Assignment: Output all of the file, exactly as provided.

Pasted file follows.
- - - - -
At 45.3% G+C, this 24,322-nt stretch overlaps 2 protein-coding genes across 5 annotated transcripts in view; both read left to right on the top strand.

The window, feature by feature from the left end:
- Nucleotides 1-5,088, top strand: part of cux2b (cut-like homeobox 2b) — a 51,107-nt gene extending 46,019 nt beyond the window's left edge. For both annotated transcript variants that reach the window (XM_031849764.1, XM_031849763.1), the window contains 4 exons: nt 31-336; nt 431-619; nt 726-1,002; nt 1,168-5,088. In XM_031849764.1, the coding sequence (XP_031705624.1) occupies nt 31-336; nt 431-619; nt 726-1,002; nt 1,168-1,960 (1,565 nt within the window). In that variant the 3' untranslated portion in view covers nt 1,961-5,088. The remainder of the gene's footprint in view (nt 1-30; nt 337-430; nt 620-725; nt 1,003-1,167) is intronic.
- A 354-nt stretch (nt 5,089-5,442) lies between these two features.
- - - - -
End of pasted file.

At 45.3% G+C, this 24,322-nt stretch overlaps 2 protein-coding genes across 5 annotated transcripts in view; both read left to right on the top strand.

The window, feature by feature from the left end:
- Nucleotides 1-5,088, top strand: part of cux2b (cut-like homeobox 2b) — a 51,107-nt gene extending 46,019 nt beyond the window's left edge. For both annotated transcript variants that reach the window (XM_031849764.1, XM_031849763.1), the window contains 4 exons: nt 31-336; nt 431-619; nt 726-1,002; nt 1,168-5,088. In XM_031849764.1, the coding sequence (XP_031705624.1) occupies nt 31-336; nt 431-619; nt 726-1,002; nt 1,168-1,960 (1,565 nt within the window). In that variant the 3' untranslated portion in view covers nt 1,961-5,088. The remainder of the gene's footprint in view (nt 1-30; nt 337-430; nt 620-725; nt 1,003-1,167) is intronic.
- A 354-nt stretch (nt 5,089-5,442) lies between these two features.